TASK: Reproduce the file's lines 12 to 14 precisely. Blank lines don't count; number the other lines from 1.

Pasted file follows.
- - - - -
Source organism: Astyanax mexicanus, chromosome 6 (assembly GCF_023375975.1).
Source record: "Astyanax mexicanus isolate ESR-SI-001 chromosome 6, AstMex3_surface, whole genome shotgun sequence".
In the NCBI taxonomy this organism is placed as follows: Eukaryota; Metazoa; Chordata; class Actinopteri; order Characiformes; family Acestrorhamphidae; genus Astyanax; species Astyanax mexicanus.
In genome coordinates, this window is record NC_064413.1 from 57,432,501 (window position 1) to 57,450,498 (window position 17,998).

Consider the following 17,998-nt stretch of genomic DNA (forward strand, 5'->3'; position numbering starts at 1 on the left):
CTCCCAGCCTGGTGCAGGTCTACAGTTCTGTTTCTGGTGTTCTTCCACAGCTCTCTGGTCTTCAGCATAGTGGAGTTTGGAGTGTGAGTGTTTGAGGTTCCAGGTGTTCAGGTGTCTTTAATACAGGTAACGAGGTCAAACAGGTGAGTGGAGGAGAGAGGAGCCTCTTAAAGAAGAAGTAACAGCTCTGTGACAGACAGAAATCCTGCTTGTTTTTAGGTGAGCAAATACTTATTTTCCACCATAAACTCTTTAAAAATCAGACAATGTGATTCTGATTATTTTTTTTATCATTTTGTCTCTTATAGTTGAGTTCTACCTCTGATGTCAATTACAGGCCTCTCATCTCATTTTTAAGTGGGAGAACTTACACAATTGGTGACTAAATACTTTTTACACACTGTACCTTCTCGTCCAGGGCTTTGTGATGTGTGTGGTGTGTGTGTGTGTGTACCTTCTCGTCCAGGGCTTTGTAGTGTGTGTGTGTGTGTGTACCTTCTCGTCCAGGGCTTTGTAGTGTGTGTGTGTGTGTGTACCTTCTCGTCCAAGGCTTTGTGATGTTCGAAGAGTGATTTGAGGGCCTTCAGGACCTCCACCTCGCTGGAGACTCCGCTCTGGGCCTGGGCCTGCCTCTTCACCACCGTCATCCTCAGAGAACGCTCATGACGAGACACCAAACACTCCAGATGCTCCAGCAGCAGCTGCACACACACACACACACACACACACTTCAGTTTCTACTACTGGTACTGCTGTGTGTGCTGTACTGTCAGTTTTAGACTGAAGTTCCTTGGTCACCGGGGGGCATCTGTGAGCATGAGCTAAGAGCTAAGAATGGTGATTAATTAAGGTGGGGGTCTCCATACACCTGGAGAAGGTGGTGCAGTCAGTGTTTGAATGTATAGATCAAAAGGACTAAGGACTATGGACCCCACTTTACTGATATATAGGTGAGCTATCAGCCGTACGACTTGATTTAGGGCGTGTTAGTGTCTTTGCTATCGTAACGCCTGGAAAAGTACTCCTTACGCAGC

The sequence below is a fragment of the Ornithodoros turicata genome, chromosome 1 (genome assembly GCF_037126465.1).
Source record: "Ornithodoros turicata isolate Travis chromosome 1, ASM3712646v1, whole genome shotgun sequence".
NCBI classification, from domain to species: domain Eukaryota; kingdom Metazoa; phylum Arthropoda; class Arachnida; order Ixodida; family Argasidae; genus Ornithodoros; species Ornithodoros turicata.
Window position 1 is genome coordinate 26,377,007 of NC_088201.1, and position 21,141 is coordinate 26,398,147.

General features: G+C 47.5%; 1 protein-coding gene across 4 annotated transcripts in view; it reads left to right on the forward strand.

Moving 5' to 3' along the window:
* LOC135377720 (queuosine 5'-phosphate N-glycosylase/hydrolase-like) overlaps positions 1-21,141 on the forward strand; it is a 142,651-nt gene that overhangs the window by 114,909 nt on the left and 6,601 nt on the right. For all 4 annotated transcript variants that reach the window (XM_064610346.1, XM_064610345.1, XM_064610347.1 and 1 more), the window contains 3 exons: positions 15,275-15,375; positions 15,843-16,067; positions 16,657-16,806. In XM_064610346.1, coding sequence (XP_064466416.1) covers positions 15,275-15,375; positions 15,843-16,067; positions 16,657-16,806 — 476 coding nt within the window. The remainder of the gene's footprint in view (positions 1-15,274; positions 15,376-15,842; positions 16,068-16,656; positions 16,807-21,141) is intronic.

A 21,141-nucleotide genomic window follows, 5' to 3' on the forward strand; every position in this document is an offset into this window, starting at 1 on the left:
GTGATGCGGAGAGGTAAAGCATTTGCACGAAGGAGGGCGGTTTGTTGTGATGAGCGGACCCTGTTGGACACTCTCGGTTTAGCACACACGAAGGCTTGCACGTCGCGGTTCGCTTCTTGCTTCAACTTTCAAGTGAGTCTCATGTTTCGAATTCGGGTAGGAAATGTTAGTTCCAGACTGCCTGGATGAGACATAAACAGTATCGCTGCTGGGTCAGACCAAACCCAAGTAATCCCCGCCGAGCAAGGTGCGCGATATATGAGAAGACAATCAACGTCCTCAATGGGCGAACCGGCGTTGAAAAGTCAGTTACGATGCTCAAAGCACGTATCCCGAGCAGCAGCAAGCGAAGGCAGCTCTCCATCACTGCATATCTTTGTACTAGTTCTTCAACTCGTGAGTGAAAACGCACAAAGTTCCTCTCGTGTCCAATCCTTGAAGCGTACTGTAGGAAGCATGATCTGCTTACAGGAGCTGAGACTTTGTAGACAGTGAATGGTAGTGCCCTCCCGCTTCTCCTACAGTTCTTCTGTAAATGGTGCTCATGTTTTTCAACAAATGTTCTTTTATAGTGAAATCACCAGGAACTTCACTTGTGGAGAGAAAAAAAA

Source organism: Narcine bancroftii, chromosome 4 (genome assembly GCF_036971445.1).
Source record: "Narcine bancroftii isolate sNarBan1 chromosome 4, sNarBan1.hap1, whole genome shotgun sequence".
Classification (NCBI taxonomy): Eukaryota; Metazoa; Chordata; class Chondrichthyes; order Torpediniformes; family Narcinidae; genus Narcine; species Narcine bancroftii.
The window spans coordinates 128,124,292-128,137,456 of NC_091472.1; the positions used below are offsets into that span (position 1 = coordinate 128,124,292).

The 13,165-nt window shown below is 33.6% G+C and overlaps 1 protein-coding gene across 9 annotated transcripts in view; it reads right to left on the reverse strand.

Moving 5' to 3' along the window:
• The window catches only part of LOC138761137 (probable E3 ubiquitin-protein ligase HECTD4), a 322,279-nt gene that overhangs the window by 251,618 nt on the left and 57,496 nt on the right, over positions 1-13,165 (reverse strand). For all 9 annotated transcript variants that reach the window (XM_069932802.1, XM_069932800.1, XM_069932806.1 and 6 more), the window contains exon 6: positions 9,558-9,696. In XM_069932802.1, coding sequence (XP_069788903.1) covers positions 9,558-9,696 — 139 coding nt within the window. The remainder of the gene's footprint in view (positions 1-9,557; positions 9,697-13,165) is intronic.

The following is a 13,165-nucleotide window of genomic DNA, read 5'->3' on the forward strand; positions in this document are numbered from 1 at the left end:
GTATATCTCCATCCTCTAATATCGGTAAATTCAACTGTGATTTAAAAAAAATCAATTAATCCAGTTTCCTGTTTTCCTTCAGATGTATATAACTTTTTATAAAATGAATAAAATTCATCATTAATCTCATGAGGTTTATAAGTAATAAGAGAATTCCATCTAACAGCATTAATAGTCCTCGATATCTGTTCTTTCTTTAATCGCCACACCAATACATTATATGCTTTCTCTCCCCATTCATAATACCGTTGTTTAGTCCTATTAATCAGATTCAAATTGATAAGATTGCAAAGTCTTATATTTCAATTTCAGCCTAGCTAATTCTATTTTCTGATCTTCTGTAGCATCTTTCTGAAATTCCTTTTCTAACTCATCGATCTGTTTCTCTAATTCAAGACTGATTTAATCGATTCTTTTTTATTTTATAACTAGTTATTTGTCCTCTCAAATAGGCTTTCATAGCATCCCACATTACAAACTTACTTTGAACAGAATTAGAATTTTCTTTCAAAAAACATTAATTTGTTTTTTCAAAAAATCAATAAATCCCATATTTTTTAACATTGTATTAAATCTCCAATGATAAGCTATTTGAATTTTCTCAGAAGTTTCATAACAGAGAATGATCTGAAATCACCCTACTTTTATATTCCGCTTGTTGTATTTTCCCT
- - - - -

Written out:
Moving 5' to 3' along the window:
* LOC135377720 (queuosine 5'-phosphate N-glycosylase/hydrolase-like) overlaps positions 1-21,141 on the forward strand; it is a 142,651-nt gene that overhangs the window by 114,909 nt on the left and 6,601 nt on the right. For all 4 annotated transcript variants that reach the window (XM_064610346.1, XM_064610345.1, XM_064610347.1 and 1 more), the window contains 3 exons: positions 15,275-15,375; positions 15,843-16,067; positions 16,657-16,806. In XM_064610346.1, coding sequence (XP_064466416.1) covers positions 15,275-15,375; positions 15,843-16,067; positions 16,657-16,806 — 476 coding nt within the window. The remainder of the gene's footprint in view (positions 1-15,274; positions 15,376-15,842; positions 16,068-16,656; positions 16,807-21,141) is intronic.

A 21,141-nucleotide genomic window follows, 5' to 3' on the forward strand; every position in this document is an offset into this window, starting at 1 on the left: